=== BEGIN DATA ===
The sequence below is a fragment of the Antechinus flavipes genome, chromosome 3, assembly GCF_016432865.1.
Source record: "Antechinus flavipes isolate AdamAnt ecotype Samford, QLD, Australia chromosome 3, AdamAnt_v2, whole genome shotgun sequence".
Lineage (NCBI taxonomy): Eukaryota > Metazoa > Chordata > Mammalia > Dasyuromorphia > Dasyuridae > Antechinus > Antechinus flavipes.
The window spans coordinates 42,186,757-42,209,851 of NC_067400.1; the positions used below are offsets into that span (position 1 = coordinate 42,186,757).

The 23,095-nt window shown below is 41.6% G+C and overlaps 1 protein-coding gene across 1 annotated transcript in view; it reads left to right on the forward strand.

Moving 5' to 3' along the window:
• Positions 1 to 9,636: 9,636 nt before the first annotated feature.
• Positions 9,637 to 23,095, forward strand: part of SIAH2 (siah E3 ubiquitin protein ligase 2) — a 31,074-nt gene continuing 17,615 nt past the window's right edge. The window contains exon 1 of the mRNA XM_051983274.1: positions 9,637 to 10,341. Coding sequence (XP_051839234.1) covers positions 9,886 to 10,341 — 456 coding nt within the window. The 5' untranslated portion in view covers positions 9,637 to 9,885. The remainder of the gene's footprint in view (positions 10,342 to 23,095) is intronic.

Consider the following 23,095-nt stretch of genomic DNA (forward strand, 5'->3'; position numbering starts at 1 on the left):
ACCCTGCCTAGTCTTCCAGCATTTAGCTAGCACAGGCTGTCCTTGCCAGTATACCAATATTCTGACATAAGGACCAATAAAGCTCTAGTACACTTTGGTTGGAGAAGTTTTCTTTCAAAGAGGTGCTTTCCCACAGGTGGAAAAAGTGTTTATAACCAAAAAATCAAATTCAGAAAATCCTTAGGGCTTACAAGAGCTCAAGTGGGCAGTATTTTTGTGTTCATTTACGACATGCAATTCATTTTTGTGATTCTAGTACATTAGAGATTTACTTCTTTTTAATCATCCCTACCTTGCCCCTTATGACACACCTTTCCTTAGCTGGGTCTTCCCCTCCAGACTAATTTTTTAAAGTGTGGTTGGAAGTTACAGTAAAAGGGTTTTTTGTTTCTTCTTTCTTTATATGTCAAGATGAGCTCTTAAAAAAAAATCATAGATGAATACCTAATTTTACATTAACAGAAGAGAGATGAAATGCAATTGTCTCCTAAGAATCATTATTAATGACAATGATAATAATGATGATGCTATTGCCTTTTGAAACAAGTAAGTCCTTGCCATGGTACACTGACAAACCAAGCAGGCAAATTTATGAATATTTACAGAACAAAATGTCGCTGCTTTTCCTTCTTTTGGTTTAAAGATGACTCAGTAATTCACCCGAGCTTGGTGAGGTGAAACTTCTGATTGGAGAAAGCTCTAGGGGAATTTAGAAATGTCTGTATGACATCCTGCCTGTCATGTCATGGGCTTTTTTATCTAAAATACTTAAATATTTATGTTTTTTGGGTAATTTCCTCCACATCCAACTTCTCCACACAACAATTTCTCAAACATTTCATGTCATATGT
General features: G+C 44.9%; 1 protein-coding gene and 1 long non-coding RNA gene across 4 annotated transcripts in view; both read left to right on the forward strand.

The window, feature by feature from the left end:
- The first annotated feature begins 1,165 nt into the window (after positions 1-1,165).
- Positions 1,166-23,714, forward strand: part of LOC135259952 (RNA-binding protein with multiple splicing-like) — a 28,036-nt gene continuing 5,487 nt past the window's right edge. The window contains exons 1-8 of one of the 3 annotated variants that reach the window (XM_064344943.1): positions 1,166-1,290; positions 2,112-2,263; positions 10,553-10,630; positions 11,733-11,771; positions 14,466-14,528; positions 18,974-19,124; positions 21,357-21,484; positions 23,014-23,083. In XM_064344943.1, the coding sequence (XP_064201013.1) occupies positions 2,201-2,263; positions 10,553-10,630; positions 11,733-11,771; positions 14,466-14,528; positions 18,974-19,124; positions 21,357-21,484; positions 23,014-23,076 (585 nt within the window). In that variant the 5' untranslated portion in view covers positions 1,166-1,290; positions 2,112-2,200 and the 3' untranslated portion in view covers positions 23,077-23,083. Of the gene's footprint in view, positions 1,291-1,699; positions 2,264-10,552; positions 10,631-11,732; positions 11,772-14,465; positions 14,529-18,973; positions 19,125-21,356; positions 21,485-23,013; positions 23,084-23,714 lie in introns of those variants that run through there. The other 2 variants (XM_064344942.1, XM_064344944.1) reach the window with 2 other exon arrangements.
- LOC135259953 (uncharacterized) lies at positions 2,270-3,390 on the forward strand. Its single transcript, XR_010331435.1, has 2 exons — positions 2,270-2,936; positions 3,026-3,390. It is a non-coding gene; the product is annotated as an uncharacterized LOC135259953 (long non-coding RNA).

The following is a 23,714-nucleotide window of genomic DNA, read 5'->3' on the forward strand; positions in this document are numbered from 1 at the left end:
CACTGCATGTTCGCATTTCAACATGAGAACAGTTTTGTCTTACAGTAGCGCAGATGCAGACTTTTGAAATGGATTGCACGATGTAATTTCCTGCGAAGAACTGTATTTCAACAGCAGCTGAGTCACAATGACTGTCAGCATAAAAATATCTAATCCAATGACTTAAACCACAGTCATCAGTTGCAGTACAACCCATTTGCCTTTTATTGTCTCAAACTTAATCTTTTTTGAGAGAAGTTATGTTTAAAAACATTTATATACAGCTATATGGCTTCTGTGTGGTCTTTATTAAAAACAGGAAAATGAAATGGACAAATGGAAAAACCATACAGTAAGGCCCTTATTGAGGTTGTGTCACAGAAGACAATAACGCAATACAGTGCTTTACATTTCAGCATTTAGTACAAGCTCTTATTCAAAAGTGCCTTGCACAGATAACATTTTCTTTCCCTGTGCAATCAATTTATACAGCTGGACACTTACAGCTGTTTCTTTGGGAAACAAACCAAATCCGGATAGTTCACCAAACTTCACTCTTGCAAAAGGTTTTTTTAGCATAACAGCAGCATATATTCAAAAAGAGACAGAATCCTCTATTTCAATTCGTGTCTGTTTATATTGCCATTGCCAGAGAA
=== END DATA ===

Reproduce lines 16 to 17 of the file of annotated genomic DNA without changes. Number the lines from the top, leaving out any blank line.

The following is a 23,714-nucleotide window of genomic DNA, read 5'->3' on the forward strand; positions in this document are numbered from 1 at the left end:
CACTGCATGTTCGCATTTCAACATGAGAACAGTTTTGTCTTACAGTAGCGCAGATGCAGACTTTTGAAATGGATTGCACGATGTAATTTCCTGCGAAGAACTGTATTTCAACAGCAGCTGAGTCACAATGACTGTCAGCATAAAAATATCTAATCCAATGACTTAAACCACAGTCATCAGTTGCAGTACAACCCATTTGCCTTTTATTGTCTCAAACTTAATCTTTTTTGAGAGAAGTTATGTTTAAAAACATTTATATACAGCTATATGGCTTCTGTGTGGTCTTTATTAAAAACAGGAAAATGAAATGGACAAATGGAAAAACCATACAGTAAGGCCCTTATTGAGGTTGTGTCACAGAAGACAATAACGCAATACAGTGCTTTACATTTCAGCATTTAGTACAAGCTCTTATTCAAAAGTGCCTTGCACAGATAACATTTTCTTTCCCTGTGCAATCAATTTATACAGCTGGACACTTACAGCTGTTTCTTTGGGAAACAAACCAAATCCGGATAGTTCACCAAACTTCACTCTTGCAAAAGGTTTTTTTAGCATAACAGCAGCATATATTCAAAAAGAGACAGAATCCTCTATTTCAATTCGTGTCTGTTTATATTGCCATTGCCAGAGAA